My guest blogger today is Alex Mwaura, communications specialist for Food for the Hungry reporting on FH’s work in Africa. Alex recently visited Burundi and shares his experience during a care group training where mothers’ learned to care for their infants.
The sound of rain on iron roofing sheets drowned out the voice of care group leader Nyinyireko Leocaide, forcing the women in front of her to crane their necks to catch her words. Leocaide now delivered her message in an even higher pitch.
“If you notice your baby is not too well, take them to the hospital, don’t take them to the traditional healers,” she told the group of 10 mothers, many breast feeding babies.
Leocade’s job is to train young mothers on good nutrition and hygiene for their infants and toddlers under age 2.
In rural Burundi, the women often take their babies to the farms with them. They strap babies to their backs or lay them on a blanket in the shade as they get on with their work of planting, weeding or harvesting. With no running water nearby, the mothers are more often forced to handle their babies with soiled hands when the little ones demand a feed. The most common illnesses, many connected to bad hygiene, are: diarrhea, vomiting, worms, malaria and other communicable diseases.
Feeding babies with unclean hands is one of the behaviors that Leocade wants to put a stop to.
An additional behavior is feeding children nutritious foods. To support children from getting sick, Leocade taught mothers about nutrition. Many times mothers weaned their babies with what food was easiest available – which is often not a balanced diet. Mothers were taught about what foods to combine in meals so children get important nutrients.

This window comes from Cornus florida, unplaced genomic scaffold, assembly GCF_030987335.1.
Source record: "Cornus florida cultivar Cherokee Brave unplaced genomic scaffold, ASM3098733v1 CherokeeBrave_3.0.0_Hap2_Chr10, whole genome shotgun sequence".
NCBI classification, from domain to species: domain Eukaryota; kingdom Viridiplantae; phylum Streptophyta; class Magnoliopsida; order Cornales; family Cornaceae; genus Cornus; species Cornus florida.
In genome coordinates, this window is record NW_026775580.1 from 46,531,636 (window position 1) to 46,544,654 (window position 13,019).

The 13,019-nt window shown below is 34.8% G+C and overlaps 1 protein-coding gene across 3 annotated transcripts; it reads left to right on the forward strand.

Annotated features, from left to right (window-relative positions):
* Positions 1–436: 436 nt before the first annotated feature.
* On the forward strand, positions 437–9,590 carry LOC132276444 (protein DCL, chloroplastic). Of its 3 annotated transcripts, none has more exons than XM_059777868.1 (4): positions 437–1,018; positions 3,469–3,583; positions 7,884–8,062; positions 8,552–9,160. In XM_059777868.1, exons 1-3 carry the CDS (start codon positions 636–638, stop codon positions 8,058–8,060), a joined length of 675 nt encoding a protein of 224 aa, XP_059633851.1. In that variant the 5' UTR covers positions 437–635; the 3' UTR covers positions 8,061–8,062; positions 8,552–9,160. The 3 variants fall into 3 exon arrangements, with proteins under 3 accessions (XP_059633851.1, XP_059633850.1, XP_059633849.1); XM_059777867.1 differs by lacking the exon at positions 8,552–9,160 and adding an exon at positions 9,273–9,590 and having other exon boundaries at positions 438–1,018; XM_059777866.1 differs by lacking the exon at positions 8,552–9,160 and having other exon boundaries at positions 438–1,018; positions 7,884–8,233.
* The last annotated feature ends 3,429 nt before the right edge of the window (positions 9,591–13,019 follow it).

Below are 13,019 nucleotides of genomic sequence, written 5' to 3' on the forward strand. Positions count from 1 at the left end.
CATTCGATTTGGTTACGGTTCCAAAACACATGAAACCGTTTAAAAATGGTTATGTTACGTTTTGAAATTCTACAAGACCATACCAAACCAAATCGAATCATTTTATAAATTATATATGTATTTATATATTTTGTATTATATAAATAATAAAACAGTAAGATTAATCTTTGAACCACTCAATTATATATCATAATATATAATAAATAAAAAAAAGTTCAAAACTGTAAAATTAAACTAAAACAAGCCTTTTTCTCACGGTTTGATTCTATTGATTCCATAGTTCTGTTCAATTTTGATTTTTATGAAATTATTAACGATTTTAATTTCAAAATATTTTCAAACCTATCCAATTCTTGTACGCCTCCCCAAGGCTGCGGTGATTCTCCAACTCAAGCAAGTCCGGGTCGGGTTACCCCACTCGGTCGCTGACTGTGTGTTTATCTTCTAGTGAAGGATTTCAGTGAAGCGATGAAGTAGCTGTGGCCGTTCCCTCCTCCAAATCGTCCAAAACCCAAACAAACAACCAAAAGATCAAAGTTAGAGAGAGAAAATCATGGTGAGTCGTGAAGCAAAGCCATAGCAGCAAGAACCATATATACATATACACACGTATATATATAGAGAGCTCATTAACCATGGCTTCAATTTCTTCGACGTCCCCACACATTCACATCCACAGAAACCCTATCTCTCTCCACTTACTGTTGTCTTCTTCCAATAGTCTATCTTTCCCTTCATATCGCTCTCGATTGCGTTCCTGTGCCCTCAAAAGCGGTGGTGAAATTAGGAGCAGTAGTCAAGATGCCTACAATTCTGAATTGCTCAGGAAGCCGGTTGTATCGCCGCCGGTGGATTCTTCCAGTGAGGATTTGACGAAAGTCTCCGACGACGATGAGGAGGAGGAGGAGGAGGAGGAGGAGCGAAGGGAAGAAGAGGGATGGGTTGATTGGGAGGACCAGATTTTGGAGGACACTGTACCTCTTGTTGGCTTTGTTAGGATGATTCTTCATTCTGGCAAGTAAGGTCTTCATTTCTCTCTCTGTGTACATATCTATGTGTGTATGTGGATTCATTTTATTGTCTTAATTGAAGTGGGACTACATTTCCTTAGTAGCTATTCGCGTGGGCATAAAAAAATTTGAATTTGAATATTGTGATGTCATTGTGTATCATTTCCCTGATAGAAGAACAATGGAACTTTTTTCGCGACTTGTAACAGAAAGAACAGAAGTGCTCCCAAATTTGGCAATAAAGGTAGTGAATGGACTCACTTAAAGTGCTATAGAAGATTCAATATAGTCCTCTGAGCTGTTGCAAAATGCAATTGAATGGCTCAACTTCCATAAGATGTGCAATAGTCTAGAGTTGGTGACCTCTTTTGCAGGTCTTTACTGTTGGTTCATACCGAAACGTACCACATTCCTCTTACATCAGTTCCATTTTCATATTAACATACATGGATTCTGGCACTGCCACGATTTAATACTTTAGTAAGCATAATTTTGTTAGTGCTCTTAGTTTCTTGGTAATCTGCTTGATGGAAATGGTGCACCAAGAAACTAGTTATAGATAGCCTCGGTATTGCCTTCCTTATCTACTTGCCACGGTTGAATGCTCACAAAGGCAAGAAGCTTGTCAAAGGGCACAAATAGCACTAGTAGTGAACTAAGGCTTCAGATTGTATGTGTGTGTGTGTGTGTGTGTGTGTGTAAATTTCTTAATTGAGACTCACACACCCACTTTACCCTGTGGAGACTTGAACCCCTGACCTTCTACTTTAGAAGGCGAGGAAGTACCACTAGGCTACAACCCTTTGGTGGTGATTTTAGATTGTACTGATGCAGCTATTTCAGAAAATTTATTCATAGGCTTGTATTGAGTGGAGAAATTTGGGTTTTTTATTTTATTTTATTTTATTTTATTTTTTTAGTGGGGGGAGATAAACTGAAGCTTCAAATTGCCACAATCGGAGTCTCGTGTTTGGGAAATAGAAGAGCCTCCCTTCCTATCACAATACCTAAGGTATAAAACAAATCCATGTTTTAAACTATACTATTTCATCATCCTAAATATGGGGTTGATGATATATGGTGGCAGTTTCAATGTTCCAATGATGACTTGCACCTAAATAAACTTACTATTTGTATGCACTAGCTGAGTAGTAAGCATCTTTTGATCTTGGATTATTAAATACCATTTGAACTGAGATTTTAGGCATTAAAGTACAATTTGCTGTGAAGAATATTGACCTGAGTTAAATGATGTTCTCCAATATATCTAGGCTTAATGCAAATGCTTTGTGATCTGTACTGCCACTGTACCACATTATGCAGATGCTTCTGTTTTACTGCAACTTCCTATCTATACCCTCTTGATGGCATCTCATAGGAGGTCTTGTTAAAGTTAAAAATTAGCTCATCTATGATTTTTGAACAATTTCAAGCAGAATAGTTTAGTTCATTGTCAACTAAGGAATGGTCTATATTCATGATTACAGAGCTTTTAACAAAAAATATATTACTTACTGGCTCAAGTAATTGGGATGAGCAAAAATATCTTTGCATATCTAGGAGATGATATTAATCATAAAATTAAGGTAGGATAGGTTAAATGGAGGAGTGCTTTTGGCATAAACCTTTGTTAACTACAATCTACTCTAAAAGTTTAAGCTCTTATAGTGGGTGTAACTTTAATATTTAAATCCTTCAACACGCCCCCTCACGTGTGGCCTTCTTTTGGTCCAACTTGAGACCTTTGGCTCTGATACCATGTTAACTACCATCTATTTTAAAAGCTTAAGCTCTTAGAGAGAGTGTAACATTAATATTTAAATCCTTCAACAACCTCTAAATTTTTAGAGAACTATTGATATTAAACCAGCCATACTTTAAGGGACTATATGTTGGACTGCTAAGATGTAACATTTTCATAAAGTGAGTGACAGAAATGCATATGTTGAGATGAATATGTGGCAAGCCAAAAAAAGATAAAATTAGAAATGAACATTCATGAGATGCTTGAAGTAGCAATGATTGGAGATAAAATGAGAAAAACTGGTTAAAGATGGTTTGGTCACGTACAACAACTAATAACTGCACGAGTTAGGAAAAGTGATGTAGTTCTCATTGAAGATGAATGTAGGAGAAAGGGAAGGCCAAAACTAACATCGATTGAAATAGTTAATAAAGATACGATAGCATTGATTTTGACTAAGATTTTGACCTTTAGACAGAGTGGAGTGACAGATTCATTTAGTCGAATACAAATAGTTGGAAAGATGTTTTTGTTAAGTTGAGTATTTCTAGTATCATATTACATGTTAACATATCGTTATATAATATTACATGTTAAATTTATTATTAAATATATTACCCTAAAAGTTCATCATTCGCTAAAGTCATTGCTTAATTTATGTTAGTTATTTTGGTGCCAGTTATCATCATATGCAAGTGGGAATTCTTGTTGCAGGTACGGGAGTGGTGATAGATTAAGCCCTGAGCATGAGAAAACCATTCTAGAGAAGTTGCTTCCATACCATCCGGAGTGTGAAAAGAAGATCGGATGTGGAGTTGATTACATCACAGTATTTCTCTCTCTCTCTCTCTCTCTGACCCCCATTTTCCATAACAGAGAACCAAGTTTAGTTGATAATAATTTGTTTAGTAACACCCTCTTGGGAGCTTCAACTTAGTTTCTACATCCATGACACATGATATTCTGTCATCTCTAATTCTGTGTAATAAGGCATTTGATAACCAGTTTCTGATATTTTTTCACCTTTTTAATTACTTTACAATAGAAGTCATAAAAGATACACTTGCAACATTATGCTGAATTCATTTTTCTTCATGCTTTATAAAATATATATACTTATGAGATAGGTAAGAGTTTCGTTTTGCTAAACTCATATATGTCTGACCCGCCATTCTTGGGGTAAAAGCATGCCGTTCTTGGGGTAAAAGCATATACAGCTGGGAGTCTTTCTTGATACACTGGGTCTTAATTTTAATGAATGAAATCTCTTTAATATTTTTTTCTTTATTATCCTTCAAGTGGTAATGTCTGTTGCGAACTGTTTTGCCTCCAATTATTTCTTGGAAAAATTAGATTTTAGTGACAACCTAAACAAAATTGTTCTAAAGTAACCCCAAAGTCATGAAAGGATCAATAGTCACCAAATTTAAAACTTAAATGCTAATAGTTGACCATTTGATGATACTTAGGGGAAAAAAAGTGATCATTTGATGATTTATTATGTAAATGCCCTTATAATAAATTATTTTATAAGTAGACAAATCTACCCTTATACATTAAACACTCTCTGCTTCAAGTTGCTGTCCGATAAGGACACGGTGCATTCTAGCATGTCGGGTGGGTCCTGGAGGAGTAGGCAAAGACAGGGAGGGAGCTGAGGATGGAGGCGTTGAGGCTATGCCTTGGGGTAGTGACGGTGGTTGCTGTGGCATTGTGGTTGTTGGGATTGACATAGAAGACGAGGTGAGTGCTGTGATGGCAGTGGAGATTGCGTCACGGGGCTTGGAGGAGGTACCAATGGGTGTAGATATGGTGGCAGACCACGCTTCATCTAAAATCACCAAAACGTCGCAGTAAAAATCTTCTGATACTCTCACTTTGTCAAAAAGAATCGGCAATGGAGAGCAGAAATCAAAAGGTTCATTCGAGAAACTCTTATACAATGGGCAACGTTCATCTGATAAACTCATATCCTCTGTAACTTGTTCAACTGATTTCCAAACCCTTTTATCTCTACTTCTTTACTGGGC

Another is visiting a traditional healer, or witchdoctors, when illness strikes. With dilapidated health care systems, avoidable deaths do happen. Those unable to access health care due to the distance to the facility or simply lack of money turn to witchdoctors and traditional healers.
This is changing according to John Rusatire, FH Care Group Supervisor, “They (mothers) have learned what to do when a baby is ill. And that is to do all they can to quickly take the baby to hospital.”
Kaburu Concilie, a 25-year-old with three young children says she’s grateful for FH care groups in her community. “The benefit of this program is good health. My children have good health today. We also were taught about hygiene and are practicing more hygiene than before. We have good toilets and compost. So I am benefiting a lot.”
Her children have good health and a better chance at life. During the government’s deworming week, she also takes her children for treatment and vaccinations.
FH’s efforts, deep in the heart of Burundi, are paying off. Communities are now healthier and a step closer to living as God desired them to.